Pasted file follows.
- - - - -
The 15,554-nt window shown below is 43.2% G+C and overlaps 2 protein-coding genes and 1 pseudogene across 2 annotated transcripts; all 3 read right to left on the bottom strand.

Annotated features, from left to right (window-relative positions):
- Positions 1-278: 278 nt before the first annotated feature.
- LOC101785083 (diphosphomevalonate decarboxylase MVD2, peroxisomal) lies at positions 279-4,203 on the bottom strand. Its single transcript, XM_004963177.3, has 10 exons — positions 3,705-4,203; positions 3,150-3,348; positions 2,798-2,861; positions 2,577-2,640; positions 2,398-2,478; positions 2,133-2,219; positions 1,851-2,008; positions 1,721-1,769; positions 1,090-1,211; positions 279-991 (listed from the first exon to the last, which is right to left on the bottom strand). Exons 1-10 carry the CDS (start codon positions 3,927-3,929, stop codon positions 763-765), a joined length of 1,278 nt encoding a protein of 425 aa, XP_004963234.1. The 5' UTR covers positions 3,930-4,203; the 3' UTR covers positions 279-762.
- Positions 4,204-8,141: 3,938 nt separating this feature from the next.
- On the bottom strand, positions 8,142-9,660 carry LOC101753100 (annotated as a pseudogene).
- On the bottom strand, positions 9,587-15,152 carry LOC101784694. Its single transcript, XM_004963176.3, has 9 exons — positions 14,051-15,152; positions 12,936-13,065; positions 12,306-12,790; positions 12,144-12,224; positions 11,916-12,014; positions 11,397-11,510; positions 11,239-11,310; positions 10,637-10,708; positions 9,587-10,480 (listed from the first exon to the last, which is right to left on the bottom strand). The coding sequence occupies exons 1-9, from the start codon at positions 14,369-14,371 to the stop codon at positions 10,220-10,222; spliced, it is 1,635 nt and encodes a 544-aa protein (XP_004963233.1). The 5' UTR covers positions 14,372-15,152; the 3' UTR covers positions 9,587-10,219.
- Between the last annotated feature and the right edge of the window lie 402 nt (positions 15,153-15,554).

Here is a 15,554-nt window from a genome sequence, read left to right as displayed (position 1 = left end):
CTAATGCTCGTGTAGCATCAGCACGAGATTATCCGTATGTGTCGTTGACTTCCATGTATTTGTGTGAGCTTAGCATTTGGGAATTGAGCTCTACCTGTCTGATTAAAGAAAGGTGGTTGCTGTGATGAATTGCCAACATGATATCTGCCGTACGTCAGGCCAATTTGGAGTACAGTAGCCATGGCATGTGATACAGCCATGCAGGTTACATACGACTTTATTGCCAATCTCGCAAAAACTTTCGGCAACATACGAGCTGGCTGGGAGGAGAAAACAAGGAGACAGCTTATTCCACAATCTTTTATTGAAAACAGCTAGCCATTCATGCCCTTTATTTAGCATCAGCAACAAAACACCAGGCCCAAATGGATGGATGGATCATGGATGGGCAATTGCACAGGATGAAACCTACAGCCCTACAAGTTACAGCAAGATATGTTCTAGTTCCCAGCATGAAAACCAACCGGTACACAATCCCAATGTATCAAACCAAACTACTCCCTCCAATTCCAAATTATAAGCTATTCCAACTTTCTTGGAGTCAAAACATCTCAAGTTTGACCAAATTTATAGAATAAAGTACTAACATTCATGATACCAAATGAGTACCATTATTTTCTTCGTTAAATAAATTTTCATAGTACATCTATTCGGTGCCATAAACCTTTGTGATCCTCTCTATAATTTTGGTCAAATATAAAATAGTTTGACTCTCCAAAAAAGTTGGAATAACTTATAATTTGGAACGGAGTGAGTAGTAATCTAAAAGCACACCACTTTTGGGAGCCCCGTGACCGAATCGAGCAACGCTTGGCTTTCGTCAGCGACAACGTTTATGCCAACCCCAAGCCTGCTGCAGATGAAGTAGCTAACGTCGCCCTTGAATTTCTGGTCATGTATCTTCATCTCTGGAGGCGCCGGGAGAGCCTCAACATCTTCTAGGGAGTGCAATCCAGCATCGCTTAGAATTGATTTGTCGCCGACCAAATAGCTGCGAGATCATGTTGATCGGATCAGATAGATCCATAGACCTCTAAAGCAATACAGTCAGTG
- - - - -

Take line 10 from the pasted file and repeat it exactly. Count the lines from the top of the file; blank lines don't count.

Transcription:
CTAATGCTCGTGTAGCATCAGCACGAGATTATCCGTATGTGTCGTTGACTTCCATGTATTTGTGTGAGCTTAGCATTTGGGAATTGAGCTCTACCTGTCTGATTAAAGAAAGGTGGTTGCTGTGATGAATTGCCAACATGATATCTGCCGTACGTCAGGCCAATTTGGAGTACAGTAGCCATGGCATGTGATACAGCCATGCAGGTTACATACGACTTTATTGCCAATCTCGCAAAAACTTTCGGCAACATACGAGCTGGCTGGGAGGAGAAAACAAGGAGACAGCTTATTCCACAATCTTTTATTGAAAACAGCTAGCCATTCATGCCCTTTATTTAGCATCAGCAACAAAACACCAGGCCCAAATGGATGGATGGATCATGGATGGGCAATTGCACAGGATGAAACCTACAGCCCTACAAGTTACAGCAAGATATGTTCTAGTTCCCAGCATGAAAACCAACCGGTACACAATCCCAATGTATCAAACCAAACTACTCCCTCCAATTCCAAATTATAAGCTATTCCAACTTTCTTGGAGTCAAAACATCTCAAGTTTGACCAAATTTATAGAATAAAGTACTAACATTCATGATACCAAATGAGTACCATTATTTTCTTCGTTAAATAAATTTTCATAGTACATCTATTCGGTGCCATAAACCTTTGTGATCCTCTCTATAATTTTGGTCAAATATAAAATAGTTTGACTCTCCAAAAAAGTTGGAATAACTTATAATTTGGAACGGAGTGAGTAGTAATCTAAAAGCACACCACTTTTGGGAGCCCCGTGACCGAATCGAGCAACGCTTGGCTTTCGTCAGCGACAACGTTTATGCCAACCCCAAGCCTGCTGCAGATGAAGTAGCTAACGTCGCCCTTGAATTTCTGGTCATGTATCTTCATCTCTGGAGGCGCCGGGAGAGCCTCAACATCTTCTAGGGAGTGCAATCCAGCATCGCTTAGAATTGATTTGTCGCCGACCAAATAGCTGCGAGATCATGTTGATCGGATCAGATAGATCCATAGACCTCTAAAGCAATACAGTCAGTG